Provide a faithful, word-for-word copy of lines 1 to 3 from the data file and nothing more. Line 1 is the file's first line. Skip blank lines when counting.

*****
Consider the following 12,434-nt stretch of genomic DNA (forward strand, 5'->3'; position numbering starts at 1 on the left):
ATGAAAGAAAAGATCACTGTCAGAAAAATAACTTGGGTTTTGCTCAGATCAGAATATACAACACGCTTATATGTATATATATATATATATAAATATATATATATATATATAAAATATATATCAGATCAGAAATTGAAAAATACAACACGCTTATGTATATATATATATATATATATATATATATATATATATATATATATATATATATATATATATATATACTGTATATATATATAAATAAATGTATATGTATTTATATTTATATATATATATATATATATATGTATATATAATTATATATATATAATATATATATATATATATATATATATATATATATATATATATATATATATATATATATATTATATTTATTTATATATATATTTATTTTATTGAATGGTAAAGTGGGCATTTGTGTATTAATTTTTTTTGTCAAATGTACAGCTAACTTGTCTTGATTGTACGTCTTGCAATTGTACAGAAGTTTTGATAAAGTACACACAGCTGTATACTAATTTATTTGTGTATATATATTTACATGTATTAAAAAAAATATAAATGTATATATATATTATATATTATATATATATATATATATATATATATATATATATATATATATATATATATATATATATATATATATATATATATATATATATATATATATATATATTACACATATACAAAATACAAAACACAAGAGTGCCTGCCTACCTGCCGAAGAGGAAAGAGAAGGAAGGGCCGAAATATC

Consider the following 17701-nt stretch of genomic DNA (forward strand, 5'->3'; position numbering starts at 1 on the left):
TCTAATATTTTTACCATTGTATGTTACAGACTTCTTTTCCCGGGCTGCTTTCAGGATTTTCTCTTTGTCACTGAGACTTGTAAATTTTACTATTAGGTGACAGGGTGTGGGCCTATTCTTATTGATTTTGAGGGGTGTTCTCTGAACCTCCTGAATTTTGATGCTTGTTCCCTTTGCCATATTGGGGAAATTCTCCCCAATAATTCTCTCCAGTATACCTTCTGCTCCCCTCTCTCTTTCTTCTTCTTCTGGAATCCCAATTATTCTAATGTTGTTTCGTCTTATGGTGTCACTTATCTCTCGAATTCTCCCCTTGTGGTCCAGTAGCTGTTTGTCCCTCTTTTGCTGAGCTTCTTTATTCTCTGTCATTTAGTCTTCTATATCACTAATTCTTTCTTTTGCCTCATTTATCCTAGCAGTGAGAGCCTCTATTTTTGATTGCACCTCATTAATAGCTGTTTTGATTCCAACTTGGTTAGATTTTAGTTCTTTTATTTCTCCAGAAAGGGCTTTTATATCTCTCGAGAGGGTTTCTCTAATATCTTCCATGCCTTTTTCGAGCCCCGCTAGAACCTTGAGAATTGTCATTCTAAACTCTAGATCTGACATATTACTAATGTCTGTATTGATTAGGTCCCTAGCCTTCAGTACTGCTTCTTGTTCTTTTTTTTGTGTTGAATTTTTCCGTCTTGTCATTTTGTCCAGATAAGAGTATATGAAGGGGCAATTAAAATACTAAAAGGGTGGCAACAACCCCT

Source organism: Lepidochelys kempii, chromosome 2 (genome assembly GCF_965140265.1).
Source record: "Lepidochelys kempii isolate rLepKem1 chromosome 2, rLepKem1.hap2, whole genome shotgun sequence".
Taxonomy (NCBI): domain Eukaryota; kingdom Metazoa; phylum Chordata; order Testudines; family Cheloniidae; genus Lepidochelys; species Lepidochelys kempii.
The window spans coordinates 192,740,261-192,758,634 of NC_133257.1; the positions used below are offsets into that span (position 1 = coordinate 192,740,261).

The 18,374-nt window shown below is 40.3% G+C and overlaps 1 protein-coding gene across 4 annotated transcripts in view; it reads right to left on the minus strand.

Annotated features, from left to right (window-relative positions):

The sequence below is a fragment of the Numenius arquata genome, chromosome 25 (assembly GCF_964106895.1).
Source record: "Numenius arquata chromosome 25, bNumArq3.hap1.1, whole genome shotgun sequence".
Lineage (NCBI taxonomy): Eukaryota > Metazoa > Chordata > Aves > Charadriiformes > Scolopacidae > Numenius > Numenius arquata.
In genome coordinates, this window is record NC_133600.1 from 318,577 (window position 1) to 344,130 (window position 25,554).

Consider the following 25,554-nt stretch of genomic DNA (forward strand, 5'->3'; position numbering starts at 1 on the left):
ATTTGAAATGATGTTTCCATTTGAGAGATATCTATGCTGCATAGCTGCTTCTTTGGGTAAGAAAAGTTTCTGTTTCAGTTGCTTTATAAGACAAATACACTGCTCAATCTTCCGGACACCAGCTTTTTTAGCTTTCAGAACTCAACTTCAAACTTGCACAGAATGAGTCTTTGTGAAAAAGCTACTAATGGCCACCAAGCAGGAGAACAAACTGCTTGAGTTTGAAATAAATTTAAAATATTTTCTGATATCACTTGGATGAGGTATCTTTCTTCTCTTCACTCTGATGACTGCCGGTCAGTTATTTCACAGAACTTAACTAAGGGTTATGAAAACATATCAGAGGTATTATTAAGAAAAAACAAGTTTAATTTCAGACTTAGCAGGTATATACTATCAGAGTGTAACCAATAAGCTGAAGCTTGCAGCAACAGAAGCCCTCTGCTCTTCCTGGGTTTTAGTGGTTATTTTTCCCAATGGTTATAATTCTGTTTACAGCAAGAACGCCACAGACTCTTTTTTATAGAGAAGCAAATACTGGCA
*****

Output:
Consider the following 12,434-nt stretch of genomic DNA (forward strand, 5'->3'; position numbering starts at 1 on the left):
ATGAAAGAAAAGATCACTGTCAGAAAAATAACTTGGGTTTTGCTCAGATCAGAATATACAACACGCTTATATGTATATATATATATATATAAATATATATATATATATATAAAATATATATCAGATCAGAAATTGAAAAATACAACACGCTTATGTATATATATATATATATATATATATATATATATATATATATATATATATATATATATATATATATACTGTATATATATATAAATAAATGTATATGTATTTATATTTATATATATATATATATATATATGTATATATAATTATATATATATAATATATATATATATATATATATATATATATATATATATATATATATATATATATATATATTATATTTATTTATATATATATTTATTTTATTGAATGGTAAAGTGGGCATTTGTGTATTAATTTTTTTTGTCAAATGTACAGCTAACTTGTCTTGATTGTACGTCTTGCAATTGTACAGAAGTTTTGATAAAGTACACACAGCTGTATACTAATTTATTTGTGTATATATATTTACATGTATTAAAAAAAATATAAATGTATATATATATTATATATTATATATATATATATATATATATATATATATATATATATATATATATATATATATATATATATATATATATATATATATATATATATATATATATATTACACATATACAAAATACAAAACACAAGAGTGCCTGCCTACCTGCCGAAGAGGAAAGAGAAGGAAGGGCCGAAATATC

Consider the following 17701-nt stretch of genomic DNA (forward strand, 5'->3'; position numbering starts at 1 on the left):